The Good Body
Author: Eve Ensler
[if you read nothing else...read the conversation between Leah and Eve under the memorable section...so good]
I am on an Eve Ensler kick these days...I checked this one out from the library and it was finished instantly. I stayed up late. I woke up early. I read during lunch. It is short, with lots of breathing room, but captivating. Mostly I wish I had bought it so my trusty highlighter could have painted its pages.
Every woman has that one part of her body that takes up far too much emotional time and attention. It is where all her anger and self-hatred is pointed. It becomes the reason for all of her pain, and heartache, and lack of success. It is the measure of "perfection." For Eve, that body part is her stomach.
Eve seems to like to make her points by using her own story and mixing it with the real and funny and transparent stories of others like herself. She tells the story of the author and pioneering editor of Cosmopolitan Magazine who is 80+ years old, does one hundred sit-ups twice a day and believes that ninety pounds is only on the way to beautiful. She talks to Bernice and tells us her story. Bernice is an African American Teenager who was sent to fat camp. She loves buffets and going chunky-dunking in the pool. She thinks she looks beautiful "all round and moundy" in the moonlight. Carmen is Puerto Rican and from Brooklyn. For Puerto Ricans, it is the spread they dread. "If you get the spread, you're dead." Tiffany is a model and a completely new woman...literally. She is her plastic surgeon's life project and life partner. She eats ice cream to keep him occupied. My favorite woman that Eve talked to was Leah...the seventy-four-year-old African Masai woman...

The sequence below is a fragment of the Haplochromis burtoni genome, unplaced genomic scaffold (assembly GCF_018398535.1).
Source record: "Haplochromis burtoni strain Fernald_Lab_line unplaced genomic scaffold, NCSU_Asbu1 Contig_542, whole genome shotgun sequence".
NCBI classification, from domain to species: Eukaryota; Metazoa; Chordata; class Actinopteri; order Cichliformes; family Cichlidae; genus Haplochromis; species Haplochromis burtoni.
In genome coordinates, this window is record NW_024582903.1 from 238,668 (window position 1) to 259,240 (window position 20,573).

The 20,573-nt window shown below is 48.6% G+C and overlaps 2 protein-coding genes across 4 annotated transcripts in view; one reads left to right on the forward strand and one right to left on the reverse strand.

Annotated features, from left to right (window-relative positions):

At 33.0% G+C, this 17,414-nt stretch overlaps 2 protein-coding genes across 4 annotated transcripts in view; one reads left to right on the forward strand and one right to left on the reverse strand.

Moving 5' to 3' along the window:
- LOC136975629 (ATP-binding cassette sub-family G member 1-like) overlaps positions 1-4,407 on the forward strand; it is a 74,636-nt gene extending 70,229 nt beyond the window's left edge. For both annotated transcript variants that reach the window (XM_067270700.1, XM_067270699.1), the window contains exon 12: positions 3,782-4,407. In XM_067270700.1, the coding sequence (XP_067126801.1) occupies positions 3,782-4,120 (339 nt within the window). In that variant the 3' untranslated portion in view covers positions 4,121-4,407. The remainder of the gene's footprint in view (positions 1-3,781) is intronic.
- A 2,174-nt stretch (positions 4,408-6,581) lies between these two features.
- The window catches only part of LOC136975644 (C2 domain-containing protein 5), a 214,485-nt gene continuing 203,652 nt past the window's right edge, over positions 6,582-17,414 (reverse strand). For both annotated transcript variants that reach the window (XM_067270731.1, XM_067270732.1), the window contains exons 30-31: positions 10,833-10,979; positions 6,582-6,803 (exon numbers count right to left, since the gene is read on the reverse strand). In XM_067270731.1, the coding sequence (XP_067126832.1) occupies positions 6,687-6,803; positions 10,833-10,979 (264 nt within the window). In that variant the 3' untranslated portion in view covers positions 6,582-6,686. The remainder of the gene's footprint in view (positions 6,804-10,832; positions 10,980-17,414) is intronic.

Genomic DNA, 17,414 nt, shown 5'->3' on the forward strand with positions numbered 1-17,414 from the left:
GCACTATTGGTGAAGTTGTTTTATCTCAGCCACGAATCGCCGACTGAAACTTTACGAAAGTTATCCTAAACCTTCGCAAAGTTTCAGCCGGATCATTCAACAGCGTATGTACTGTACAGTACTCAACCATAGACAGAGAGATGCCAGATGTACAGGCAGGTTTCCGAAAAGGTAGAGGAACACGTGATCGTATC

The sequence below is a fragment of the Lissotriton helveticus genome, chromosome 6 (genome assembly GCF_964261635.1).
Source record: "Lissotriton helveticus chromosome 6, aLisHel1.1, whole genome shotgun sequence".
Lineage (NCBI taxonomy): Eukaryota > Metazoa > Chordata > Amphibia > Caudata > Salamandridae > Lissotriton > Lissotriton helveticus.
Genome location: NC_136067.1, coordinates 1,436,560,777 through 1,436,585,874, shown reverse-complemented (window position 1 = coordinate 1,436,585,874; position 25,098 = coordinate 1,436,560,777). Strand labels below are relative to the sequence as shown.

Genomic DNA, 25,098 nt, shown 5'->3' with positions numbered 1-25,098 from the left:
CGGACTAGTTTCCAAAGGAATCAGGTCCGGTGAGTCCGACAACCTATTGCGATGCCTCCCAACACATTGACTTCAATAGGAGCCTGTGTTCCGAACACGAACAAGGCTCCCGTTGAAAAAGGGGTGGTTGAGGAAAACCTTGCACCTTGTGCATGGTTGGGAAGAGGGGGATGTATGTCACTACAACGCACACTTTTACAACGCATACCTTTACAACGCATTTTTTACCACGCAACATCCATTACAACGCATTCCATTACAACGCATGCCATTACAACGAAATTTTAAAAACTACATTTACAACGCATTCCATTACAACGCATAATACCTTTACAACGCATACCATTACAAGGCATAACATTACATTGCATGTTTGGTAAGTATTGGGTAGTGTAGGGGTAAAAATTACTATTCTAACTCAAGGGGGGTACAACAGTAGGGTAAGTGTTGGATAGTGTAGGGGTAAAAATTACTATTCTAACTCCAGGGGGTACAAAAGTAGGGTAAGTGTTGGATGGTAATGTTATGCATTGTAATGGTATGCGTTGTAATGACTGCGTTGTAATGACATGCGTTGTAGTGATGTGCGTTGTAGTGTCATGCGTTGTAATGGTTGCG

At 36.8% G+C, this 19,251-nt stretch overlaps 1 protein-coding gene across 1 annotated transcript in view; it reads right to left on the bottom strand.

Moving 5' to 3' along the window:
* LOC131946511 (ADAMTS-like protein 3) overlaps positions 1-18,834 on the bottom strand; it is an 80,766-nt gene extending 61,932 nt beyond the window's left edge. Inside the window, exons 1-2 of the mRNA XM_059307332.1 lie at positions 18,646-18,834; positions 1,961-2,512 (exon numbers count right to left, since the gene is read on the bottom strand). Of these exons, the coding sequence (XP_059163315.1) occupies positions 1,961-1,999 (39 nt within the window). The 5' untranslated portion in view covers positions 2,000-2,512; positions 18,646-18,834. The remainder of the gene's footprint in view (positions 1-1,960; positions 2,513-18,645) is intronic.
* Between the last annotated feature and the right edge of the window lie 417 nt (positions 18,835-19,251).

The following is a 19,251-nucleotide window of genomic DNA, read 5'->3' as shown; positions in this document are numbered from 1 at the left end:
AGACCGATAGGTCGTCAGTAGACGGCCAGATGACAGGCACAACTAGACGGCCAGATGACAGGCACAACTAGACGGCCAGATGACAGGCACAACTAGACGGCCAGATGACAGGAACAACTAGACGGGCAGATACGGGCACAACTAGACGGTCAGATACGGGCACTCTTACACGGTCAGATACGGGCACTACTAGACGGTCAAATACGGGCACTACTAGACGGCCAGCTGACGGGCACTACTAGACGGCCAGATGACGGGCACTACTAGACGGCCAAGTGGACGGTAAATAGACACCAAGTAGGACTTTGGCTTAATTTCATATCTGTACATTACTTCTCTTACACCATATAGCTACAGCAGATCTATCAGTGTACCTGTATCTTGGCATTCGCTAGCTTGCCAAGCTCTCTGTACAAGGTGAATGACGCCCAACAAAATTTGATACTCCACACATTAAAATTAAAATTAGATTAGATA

This is what Leah had to say...
Leah: Do I like my body? Do I like my body? My body. My body. I love my body. God made this body. God gave me this body. My body. My body. Oh goodness, I love my body. My fingers, look at my fingers. I love my fingernails, little crescent moons. My hands, my hands, the way they flutter in the air and fall, they lead right up to my arms–so strong–they carry things along–I love my arms–and my legs, my legs are long, so long, Masai people, we are tall, I get there fast, my legs can wrap around a man and hold him there. My breasts...My breasts, well look at them, they're mine, my breasts are round and full and fine.
Eve: Leah, wait, I don't know how to do this. I want to feel like you. I want to love my body and stop hating my stomach.
Leah: What's wrong with it?
Eve: It's round. It used to be flat.
Leah: It's your stomach. It's meant to be seen. Eve, look at that tree? Do you see that tree? Now look at that tree. (Points to another tree) Do you like that tree? Do you hate that tree 'cause it doesn't look like that tree? Do you say that tree isn't pretty 'cause it doesn't look like that tree? We're all trees. You're a tree. I'm a tree. You've got to love your body, Eve. You've got to love your tree. Love your tree.
Love your tree!
I think this is a powerful book for woman to digest. I am not sure it would be as meaningful to the man species. Perhaps if the man had a woman in his life that was obsessing about one part of her body....maybe for the hope of understanding he might want to read through this book.